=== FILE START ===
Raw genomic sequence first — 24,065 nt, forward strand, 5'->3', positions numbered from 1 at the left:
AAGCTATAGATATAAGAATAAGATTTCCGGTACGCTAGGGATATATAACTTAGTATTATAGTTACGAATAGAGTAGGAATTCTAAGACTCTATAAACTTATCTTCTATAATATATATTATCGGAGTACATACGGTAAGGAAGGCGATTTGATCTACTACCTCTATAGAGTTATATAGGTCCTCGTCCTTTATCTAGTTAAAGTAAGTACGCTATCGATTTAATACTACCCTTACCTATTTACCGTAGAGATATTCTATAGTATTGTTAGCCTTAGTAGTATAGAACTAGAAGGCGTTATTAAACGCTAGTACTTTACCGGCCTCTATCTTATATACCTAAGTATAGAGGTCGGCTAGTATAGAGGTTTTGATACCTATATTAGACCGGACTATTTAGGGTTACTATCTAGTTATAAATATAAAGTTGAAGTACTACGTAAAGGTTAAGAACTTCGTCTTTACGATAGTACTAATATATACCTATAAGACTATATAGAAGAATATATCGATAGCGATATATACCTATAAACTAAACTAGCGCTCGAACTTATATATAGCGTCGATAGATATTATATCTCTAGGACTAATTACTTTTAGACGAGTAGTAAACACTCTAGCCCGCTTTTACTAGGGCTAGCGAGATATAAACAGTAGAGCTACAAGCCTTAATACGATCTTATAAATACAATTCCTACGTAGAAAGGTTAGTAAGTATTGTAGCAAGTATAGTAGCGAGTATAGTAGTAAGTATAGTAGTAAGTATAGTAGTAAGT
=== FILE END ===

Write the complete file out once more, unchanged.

Raw genomic sequence first — 24,065 nt, forward strand, 5'->3', positions numbered from 1 at the left:
AAGCTATAGATATAAGAATAAGATTTCCGGTACGCTAGGGATATATAACTTAGTATTATAGTTACGAATAGAGTAGGAATTCTAAGACTCTATAAACTTATCTTCTATAATATATATTATCGGAGTACATACGGTAAGGAAGGCGATTTGATCTACTACCTCTATAGAGTTATATAGGTCCTCGTCCTTTATCTAGTTAAAGTAAGTACGCTATCGATTTAATACTACCCTTACCTATTTACCGTAGAGATATTCTATAGTATTGTTAGCCTTAGTAGTATAGAACTAGAAGGCGTTATTAAACGCTAGTACTTTACCGGCCTCTATCTTATATACCTAAGTATAGAGGTCGGCTAGTATAGAGGTTTTGATACCTATATTAGACCGGACTATTTAGGGTTACTATCTAGTTATAAATATAAAGTTGAAGTACTACGTAAAGGTTAAGAACTTCGTCTTTACGATAGTACTAATATATACCTATAAGACTATATAGAAGAATATATCGATAGCGATATATACCTATAAACTAAACTAGCGCTCGAACTTATATATAGCGTCGATAGATATTATATCTCTAGGACTAATTACTTTTAGACGAGTAGTAAACACTCTAGCCCGCTTTTACTAGGGCTAGCGAGATATAAACAGTAGAGCTACAAGCCTTAATACGATCTTATAAATACAATTCCTACGTAGAAAGGTTAGTAAGTATTGTAGCAAGTATAGTAGCGAGTATAGTAGTAAGTATAGTAGTAAGTATAGTAGTAAGT